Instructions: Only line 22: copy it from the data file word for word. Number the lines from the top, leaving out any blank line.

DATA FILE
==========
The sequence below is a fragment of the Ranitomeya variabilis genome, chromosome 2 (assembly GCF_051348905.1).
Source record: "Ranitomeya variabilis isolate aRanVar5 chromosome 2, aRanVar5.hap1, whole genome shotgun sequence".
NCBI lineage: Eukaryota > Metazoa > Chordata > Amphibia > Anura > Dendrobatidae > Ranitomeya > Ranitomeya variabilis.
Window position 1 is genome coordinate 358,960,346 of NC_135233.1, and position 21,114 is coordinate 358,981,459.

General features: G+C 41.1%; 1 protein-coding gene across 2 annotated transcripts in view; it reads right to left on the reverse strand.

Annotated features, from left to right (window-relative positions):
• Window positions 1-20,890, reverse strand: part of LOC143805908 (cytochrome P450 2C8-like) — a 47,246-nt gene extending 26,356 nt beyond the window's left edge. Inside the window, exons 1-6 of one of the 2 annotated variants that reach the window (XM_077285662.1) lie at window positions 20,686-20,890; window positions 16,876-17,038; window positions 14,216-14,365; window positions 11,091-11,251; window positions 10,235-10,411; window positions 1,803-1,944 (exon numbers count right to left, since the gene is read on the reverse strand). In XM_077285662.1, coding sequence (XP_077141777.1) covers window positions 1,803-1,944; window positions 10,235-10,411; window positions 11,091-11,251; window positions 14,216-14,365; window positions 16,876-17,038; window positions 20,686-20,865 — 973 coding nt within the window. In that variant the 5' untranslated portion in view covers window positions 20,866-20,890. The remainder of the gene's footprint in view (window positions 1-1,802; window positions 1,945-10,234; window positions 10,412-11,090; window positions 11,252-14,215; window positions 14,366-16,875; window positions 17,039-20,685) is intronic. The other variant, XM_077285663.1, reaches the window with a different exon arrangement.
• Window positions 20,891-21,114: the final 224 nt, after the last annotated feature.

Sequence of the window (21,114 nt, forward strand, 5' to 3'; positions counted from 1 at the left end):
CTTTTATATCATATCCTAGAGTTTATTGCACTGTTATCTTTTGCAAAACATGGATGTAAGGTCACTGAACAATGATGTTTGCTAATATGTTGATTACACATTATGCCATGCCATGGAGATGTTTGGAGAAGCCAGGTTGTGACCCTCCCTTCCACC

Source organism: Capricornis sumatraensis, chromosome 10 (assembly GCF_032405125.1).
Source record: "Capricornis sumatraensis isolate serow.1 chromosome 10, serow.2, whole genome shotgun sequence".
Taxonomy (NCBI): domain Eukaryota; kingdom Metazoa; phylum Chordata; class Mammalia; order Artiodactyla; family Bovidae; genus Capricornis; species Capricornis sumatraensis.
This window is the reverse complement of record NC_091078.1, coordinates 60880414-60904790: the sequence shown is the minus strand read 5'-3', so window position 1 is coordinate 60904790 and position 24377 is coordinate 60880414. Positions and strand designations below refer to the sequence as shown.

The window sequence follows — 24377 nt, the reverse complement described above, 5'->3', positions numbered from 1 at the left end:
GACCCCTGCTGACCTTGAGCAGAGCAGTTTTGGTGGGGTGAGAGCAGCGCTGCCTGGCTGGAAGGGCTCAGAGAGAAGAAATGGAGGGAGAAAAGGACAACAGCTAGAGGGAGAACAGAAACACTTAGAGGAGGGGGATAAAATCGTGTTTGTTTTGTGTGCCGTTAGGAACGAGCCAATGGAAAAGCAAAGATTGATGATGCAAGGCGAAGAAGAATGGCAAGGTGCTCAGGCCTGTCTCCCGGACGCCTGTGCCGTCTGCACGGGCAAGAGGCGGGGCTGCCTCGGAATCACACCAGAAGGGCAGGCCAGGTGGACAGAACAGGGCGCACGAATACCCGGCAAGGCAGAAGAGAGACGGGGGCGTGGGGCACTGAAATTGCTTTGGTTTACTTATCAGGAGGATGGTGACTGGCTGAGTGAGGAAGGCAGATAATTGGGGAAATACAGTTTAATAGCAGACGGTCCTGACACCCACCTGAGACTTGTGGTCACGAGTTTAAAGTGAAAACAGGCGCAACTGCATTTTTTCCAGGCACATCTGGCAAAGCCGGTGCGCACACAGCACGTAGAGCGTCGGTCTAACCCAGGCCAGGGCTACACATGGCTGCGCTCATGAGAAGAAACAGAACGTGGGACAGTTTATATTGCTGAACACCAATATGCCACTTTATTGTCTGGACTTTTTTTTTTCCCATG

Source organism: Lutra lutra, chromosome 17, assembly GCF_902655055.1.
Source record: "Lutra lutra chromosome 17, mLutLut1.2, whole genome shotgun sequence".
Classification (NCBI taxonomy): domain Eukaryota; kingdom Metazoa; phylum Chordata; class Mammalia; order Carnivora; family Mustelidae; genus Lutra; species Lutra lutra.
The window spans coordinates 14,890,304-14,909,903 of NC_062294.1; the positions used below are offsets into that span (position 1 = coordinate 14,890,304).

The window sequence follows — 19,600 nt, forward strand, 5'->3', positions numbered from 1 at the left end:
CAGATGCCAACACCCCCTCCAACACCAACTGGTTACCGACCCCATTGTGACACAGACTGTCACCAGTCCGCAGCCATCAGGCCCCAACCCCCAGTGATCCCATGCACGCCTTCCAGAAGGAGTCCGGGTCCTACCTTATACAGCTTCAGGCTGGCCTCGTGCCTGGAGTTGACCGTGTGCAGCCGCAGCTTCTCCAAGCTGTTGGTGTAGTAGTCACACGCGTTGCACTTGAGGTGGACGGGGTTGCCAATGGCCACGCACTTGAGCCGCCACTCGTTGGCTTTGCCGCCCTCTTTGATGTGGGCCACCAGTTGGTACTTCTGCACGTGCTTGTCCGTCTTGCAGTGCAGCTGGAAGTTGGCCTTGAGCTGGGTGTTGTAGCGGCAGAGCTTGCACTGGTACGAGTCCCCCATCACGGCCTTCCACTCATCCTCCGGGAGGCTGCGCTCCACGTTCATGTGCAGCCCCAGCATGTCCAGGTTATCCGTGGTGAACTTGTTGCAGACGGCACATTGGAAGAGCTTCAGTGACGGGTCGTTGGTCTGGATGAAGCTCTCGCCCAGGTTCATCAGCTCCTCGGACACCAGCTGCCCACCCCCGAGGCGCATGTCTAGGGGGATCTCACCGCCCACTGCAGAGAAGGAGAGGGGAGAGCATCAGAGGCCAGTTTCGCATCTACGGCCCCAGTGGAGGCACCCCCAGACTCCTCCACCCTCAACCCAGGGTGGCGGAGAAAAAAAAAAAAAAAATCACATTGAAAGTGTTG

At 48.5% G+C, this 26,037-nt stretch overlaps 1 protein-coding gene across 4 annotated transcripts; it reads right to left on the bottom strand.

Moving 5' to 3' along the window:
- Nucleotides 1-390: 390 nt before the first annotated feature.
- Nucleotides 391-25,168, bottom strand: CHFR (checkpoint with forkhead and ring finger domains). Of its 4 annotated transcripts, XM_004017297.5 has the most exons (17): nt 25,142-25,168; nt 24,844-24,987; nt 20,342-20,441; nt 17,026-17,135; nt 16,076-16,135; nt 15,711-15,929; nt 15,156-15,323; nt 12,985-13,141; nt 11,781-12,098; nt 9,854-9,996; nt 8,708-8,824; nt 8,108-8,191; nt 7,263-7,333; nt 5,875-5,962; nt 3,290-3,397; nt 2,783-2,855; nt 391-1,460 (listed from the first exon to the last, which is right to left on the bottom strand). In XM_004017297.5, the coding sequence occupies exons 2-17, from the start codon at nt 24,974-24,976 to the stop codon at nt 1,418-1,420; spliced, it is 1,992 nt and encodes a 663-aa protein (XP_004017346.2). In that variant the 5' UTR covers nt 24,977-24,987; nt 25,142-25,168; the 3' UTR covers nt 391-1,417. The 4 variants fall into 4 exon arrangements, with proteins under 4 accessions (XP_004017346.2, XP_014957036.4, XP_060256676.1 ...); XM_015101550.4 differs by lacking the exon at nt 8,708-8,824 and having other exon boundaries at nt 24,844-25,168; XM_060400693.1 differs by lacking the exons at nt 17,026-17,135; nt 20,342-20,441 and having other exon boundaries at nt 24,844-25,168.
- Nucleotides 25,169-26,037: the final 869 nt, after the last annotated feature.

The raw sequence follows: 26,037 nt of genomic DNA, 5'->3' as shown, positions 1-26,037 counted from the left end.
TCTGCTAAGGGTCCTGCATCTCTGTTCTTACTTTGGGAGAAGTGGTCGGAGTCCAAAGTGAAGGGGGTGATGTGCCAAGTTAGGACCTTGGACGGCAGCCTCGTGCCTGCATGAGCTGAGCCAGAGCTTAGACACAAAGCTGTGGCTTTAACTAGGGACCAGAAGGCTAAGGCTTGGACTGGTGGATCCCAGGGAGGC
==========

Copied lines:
CAGATGCCAACACCCCCTCCAACACCAACTGGTTACCGACCCCATTGTGACACAGACTGTCACCAGTCCGCAGCCATCAGGCCCCAACCCCCAGTGATCCCATGCACGCCTTCCAGAAGGAGTCCGGGTCCTACCTTATACAGCTTCAGGCTGGCCTCGTGCCTGGAGTTGACCGTGTGCAGCCGCAGCTTCTCCAAGCTGTTGGTGTAGTAGTCACACGCGTTGCACTTGAGGTGGACGGGGTTGCCAATGGCCACGCACTTGAGCCGCCACTCGTTGGCTTTGCCGCCCTCTTTGATGTGGGCCACCAGTTGGTACTTCTGCACGTGCTTGTCCGTCTTGCAGTGCAGCTGGAAGTTGGCCTTGAGCTGGGTGTTGTAGCGGCAGAGCTTGCACTGGTACGAGTCCCCCATCACGGCCTTCCACTCATCCTCCGGGAGGCTGCGCTCCACGTTCATGTGCAGCCCCAGCATGTCCAGGTTATCCGTGGTGAACTTGTTGCAGACGGCACATTGGAAGAGCTTCAGTGACGGGTCGTTGGTCTGGATGAAGCTCTCGCCCAGGTTCATCAGCTCCTCGGACACCAGCTGCCCACCCCCGAGGCGCATGTCTAGGGGGATCTCACCGCCCACTGCAGAGAAGGAGAGGGGAGAGCATCAGAGGCCAGTTTCGCATCTACGGCCCCAGTGGAGGCACCCCCAGACTCCTCCACCCTCAACCCAGGGTGGCGGAGAAAAAAAAAAAAAAAATCACATTGAAAGTGTTG